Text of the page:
A league of their own is a hit with Jewish youth baseball players

April 12, 2017
The juniors division for 13- to 15-year-olds is the most senior in the Blue Star League. Photo by Leslee Komaiko

It’s a beautiful spring afternoon. And as on baseball diamonds across the country at this time of year, kids in North Hollywood are playing ball. But this isn’t Little League or Pony Baseball, the organizations that dominate the youth sport. This is the Blue Star League, a local baseball league that runs from January to June for Jewish kids ages 4 to 15.

At a glance, this could be youth baseball anywhere in America. There are kids in sharp uniforms, fielding and hitting on manicured fields. There are coaches shouting to their players and parents cheering the players on. There are hot dogs and french fries. In the words of Katherine Saltzberg, a Valley Village-based parenting coach whose son Eli, 11, has been playing in the Blue Star League for about a half-dozen years, “Baseball is baseball is baseball.”

But look a little closer and some things may not appear so universal. Some of the boys wear kippot under their caps and batting helmets, and tzitzit under their jerseys. The names on the backs of jerseys read like a Jewish phone book: Feldman, Hirsch, Lipsker, Ben-Gal, Lipman, Boboroff, Weiss. At a certain time in the late afternoon, men gather for afternoon prayer a few feet from the makeshift snack stand where volunteers grill kosher franks and burgers. And when was the last time you sat in the stands with a rabbi playing acoustic guitar?

Unlike Little League, which usually has Saturday games during the spring, Blue Star schedules games on Sunday afternoons to avoid conflict with the Sabbath or Sunday school. If it weren’t for Blue Star, many of these kids would not play at all.

The league got its start in North Hollywood nearly 30 years ago. According to its current commissioner, Valley Village resident Hershel Goulson, 45, who works for the Children’s Hospital Los Angeles foundation, it began as Emek Baseball League, started by parents of students at nearby Emek Hebrew Academy. It still has a loose relationship with the Orthodox private school, and many Emek students participate in Blue Star.

But nearly half of the 240 kids currently playing come from places outside the San Fernando Valley, including a large group from the Pico-Fairfax neighborhood. Some families come from as far north as Oxnard, as far south as Redondo Beach and as far east as Riverside.

“As far as I know, it’s the largest Jewish kids baseball league west of the Mississippi,” Goulson said.

Goulson got involved in the league as a coach in 2005, when his oldest son, now 16, was 4 and became eligible to play. And even though none of his five children, all boys,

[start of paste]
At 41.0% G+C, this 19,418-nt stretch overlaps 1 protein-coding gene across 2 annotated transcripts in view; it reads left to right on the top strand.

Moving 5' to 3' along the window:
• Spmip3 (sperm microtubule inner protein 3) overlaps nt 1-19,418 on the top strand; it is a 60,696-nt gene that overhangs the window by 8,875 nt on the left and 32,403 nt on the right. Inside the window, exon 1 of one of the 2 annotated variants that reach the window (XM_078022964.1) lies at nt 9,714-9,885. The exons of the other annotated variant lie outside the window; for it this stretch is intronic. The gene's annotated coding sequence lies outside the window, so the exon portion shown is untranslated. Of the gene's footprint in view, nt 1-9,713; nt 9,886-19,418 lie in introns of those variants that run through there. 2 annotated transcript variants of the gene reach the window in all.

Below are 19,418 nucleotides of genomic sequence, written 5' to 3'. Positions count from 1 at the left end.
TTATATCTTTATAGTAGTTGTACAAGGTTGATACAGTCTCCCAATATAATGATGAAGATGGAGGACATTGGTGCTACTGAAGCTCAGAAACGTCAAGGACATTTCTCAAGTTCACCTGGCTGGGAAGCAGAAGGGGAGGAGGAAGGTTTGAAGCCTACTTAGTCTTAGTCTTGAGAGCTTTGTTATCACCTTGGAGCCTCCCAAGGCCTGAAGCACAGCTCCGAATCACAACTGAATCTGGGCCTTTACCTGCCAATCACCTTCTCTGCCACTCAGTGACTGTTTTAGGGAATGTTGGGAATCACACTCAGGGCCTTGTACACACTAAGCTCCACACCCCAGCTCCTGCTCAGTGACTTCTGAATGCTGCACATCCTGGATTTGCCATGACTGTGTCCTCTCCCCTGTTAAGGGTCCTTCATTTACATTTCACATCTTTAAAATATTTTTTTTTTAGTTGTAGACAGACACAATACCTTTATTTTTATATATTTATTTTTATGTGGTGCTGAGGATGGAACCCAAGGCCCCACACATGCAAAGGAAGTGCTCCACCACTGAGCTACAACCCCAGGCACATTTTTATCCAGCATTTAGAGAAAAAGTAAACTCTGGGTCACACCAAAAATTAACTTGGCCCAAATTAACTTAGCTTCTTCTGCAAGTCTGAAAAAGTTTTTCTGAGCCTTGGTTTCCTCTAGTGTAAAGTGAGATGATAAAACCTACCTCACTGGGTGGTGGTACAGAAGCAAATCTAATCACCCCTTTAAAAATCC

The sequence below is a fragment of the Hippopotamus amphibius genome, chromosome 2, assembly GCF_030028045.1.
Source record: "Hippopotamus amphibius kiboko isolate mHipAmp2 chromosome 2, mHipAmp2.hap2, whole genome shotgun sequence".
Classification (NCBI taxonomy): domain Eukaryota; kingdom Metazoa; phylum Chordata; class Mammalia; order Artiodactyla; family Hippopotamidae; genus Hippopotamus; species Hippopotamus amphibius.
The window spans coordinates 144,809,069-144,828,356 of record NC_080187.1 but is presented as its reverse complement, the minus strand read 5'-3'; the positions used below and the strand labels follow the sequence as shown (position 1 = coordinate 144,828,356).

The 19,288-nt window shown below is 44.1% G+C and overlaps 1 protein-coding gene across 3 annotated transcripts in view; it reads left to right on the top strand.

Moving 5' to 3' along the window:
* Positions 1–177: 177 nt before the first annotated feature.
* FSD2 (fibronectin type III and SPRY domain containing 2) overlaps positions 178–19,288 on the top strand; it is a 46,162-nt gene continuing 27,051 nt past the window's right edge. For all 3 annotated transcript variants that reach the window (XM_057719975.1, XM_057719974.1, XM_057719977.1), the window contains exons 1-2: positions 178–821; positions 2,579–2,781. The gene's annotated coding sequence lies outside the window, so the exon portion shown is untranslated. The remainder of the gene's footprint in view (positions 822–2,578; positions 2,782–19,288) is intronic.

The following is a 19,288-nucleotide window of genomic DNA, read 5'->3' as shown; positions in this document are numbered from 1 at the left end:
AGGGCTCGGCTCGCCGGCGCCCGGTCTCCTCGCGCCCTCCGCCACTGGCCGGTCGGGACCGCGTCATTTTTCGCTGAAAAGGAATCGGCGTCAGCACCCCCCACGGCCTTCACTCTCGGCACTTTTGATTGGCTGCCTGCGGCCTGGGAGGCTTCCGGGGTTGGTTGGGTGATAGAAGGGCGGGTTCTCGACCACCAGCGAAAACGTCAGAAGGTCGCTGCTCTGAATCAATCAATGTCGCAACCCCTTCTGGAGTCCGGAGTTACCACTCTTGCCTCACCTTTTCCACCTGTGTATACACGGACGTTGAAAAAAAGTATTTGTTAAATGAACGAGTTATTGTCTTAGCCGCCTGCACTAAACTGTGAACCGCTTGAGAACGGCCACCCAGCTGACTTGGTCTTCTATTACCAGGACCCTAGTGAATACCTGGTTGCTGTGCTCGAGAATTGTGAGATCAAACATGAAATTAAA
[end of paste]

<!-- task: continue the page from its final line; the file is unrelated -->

is playing this season, Goulson stayed on
for his fifth year as the volunteer commissioner.

“I love kids and I love sports. And nothing brings me greater joy than to see kids having a great time playing sports that they love,” Goulson said. “Obviously, it started with my kids. That was a natural starter for me. To me, it’s all about the kids, and when the kids are happy, I am thrilled. That’s the only payment I need.”

Goulson played baseball growing up in Detroit. “Back then, in the ’70s, they did not have Jewish leagues,” he said. “We played in a non-Jewish league. So, many Jewish kids did not play on Saturdays. I think these kids are so lucky to have this league.”

For Daniel Harrison, 12, an Emek sixth-grader and die-hard Dodgers fan who has been playing Blue Star baseball for the past seven years, the Sunday game is one of the highlights of his week.

“This year, we aren’t such a good team,” said Daniel, who plays for the Reds. That doesn’t seem to have dampened his enthusiasm, however. He said he still is out there having fun and getting exercise. His goal for the season is to learn to stay more calm on the mound and increase his pitching speed and accuracy. “Sometimes when you get nervous, the ball goes off course,” he said.

Eli Saltzberg, an Emek fifth-grader and Daniel’s teammate, is equally gung-ho. According to his mom, Katherine, he wants to put on his uniform first thing in the morning on game days, arrive two hours early and stay after his own game to watch other games.

“The players have a great time,” she said, adding that she appreciates “the Torah atmosphere” of the games. The league requests, for example, that parents and family members dress modestly. “It’s good middos,” she said.

A few years ago, when Beverly Hills Little League switched its Saturday games to Sundays, Blue Star lost a large contingent of kids who attend Gindi Maimonides Academy. But the league’s numbers have held steady ever since, around 250, and the league always has more interest than roster openings.

Goulson said he hoped that someday lights would be installed on the East Valley fields where the teams play. That would allow the league to schedule additional games, with more teams and more players. But for now, the league is limited by the number of games it can squeeze in on the four fields between about 2 and 6 p.m.

So, could a future Clayton Kerhsaw — or rather, Sandy Koufax — be playing in Blue Star? Odds are against it. Nearly all of the kids who play Blue Star baseball are Orthodox. And as Goulson pointed out, you can’t be Orthodox and be a Major League player because you can’t play on Saturdays. But, he added, some players have gone on to play baseball in college, including at Yeshiva University. Ultimately, though, that’s not Blue Star’s purpose.

“This league is about providing a fun Jewish environment for kids,” Goulson said.

For that reason, he reminds managers at the beginning of every season not to sweat the small stuff. “I always share the old Jewish joke: Unless we are impeding your child’s chance to become a doctor, lawyer or CPA, it’s not worth getting upset about.”

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